THE MALT-TAX DEBATE.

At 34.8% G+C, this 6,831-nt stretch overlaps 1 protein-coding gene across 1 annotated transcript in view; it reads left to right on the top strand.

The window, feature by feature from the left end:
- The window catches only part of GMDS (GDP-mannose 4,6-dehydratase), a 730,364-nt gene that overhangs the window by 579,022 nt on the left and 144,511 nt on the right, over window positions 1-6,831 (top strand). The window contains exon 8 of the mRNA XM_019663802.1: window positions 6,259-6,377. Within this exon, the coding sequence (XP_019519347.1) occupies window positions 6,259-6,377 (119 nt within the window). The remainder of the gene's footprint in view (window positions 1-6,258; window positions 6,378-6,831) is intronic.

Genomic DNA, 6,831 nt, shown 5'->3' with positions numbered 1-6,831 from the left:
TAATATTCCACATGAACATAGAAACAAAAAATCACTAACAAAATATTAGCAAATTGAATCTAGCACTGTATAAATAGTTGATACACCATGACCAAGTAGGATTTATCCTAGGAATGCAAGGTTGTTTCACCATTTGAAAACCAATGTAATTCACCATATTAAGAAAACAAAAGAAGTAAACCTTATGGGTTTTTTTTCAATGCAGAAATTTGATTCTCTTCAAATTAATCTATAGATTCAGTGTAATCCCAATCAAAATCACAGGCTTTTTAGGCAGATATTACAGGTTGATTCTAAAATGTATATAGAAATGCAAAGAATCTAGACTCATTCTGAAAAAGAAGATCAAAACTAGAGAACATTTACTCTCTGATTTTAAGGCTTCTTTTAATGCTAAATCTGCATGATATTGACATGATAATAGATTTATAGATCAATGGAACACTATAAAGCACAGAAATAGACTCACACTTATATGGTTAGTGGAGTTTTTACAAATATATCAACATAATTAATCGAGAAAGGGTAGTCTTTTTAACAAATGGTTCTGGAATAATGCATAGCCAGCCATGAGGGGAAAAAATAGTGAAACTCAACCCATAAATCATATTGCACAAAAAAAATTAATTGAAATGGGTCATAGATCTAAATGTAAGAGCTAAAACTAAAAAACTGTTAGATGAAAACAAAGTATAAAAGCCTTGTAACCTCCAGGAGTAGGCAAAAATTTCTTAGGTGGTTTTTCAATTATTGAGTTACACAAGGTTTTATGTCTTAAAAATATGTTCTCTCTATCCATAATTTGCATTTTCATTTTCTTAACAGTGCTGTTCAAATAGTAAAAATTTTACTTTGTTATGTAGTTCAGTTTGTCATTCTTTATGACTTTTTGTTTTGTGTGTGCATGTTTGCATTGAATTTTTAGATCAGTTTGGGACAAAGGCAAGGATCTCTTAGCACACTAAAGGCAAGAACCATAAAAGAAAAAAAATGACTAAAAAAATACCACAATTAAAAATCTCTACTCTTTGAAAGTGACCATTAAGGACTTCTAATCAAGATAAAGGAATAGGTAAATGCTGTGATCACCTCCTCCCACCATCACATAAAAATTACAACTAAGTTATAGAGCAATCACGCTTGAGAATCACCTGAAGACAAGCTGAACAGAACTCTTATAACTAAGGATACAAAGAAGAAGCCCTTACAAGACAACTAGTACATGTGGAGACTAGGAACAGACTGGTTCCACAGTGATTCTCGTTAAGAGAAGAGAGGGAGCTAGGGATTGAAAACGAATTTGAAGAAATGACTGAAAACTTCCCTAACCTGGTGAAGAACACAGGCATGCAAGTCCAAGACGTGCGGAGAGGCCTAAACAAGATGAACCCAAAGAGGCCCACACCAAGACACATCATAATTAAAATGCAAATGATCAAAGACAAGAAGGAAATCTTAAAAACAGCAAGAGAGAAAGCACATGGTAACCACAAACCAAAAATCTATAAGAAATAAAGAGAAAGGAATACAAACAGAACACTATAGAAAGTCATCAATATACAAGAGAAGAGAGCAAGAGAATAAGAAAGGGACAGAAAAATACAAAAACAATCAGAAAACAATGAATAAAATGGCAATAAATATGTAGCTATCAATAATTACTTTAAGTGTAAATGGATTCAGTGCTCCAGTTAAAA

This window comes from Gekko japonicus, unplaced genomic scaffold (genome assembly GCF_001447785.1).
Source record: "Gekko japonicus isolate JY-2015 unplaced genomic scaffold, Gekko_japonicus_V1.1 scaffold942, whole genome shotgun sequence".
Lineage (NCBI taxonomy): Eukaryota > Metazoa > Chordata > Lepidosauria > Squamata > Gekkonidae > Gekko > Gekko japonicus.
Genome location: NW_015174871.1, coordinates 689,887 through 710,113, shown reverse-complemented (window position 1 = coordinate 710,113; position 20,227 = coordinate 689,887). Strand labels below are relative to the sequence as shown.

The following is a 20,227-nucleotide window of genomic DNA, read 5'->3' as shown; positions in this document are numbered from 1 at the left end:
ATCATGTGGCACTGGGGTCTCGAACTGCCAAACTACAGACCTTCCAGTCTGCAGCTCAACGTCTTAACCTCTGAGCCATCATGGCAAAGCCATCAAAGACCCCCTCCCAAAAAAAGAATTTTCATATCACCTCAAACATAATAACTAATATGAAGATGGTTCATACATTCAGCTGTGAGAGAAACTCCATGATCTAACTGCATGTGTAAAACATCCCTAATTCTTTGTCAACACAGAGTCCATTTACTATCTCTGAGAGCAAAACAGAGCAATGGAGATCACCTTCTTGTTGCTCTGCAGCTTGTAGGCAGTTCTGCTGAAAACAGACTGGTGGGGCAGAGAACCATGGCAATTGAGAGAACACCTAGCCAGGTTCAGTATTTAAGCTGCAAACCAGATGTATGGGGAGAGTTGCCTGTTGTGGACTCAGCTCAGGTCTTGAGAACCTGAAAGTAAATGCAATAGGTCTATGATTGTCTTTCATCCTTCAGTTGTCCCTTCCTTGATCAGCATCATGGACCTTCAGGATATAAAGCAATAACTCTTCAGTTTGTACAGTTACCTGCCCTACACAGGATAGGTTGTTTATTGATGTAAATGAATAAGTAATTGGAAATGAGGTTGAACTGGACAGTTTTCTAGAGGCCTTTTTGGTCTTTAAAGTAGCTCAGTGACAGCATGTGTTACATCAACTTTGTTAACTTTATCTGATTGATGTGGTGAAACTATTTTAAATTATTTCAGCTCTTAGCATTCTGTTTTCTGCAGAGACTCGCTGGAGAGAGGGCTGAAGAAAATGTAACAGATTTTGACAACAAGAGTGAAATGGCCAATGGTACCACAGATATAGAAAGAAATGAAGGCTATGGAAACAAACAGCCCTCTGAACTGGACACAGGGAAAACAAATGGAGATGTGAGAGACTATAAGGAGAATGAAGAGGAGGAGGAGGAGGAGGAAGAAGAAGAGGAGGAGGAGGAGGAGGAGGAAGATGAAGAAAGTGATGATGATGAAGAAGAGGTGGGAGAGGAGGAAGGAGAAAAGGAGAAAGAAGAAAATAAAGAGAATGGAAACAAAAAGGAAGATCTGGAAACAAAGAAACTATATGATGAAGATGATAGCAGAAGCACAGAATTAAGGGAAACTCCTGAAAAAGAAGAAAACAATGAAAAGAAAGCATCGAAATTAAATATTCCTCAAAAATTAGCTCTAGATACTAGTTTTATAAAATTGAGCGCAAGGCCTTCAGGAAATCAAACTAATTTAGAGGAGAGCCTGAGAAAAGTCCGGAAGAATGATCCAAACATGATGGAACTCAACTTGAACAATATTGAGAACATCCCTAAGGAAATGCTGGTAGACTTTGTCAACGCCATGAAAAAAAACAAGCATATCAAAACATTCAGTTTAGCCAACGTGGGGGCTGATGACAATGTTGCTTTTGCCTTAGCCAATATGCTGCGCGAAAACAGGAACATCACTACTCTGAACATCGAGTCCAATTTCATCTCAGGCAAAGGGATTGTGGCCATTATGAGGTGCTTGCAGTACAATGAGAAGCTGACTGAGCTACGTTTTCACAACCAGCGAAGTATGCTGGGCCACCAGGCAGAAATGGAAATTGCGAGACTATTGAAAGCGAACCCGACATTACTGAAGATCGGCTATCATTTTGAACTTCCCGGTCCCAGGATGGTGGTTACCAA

THE Malt-tax debate of Tuesday will, we think, be- accepted as satisfactory both by economists and by farmers. Sir Fitzroy Kellystated the case for his clients with true forensic skill, gliding adroitly over his only weak point— the effect of reduction in beer upon the consumption of spirits— and marshalling his figures with a lucidity his party do not often display. It is true he made one little slip, proposing to prove that the tax cost the nation four times the sum received at the Treasury by evidence to be taken at the Bar of the House—a proposal which suggests the idea that he imagined himself for a moment pleading before a Court. But for the rest, the argumentative victory was on the whole on his side; Mr. Milner Gibson, though opposed to the motion as pledging the Government to an injudicious extent, defended the tax.- with less peremptoriness than usual, and the Chancellor of the - Exchequer never opened his mouth—a very significant sign. Above all, the subject was treated by most of the speakers as• it ought to be, as a question of science and not of the hust- ings, of financial, not of partizan politics. Mr. Neate- indeed tried very hard to turn it into a class struggle,. accusing the landlords of " audacity" in making such a demand, and hinting that More grievous burdens might yet be thrown on them, but nobody answered him, and as a whole the debate was marked more by argu- ment than by party feeling. Sir Fitzroy of course was- beaten, his motion being in itself rather too wide,—it al- most precluded the House from reducing any indirect tax in preference to that on malt,—and the Government being. always unwilling to tie up its own hands, but he was defeated by the " previous question," and not any direct negative.. The House in fact simply affirmed that it left the matter in. the hands of th8 Chancellor of the Exchequer, as it was sure from the first to do, confident that he at least will not spoil the symmetry of his financial system by any undue deference- for any party whatsoever. He will consider the tax on malt as he would a scheme for the generation of gas, and accept or reject it without reference to any but scientific considerations. Those considerations seem to us, we confess, to point to a large reduction of the tax, to be followed whenever the finances will admit of it by its total repeal. The whole question has been reduced, as the line of Tuesday's debate showed, into a question between the respective claims of different articles of consumption. Nobody except Mr. Neate, not even Mr. Milner Gibson, ventured to say that the tax was a good one in itself. The member for Oxford did indeed appear to believe that land was unfairly exempted from many burdens, and that the malt-tax must be regarded as in some sort a compensation for the concession of other- preposterous claims. Against those claims, too, he made out- s very plausible case. Primcl facie there is no reason why an estate should not pay probate duty, or why land devised in fee simple should only be charged a succession duty calculated upon the life-interest instead of upon the capital, or even why a landholder should, unlike other men, be empowered to pay a direct tax by instalments. There is a reason not on the surface, that while the sale or mortgage of land is by law made so difficult and expensive it is unfair to tax succession to an estate as we tax other property, which is usually almost as saleable as a good bill of exchange. But this is a remediable difficulty, and this once removed there is no argument for the "unjust preference," save one which even the Peers will hesitate to put formard,—that it is needful to keep up an aristocracy even at the national coat. The argument against exemptions is, however, though just in itself, no argument for retaining the tax on malt. The revenue derived from that tax is paid by the community, not by the landowners ; it is the incidental effect, not the existence of the excise which injures agriculture. The tax upon malt does not only make beer dear, it also acts as a prohibition upon the growth of poor barley, does in fact make so many acres in every county useless which might be useful. Unless therefore Mr. Neste is prepared to argue that land should be punished for its exemptions, that every owner should be compelled to leave so many acres waste because he does not pay enough probate duty, his plea has little or no force.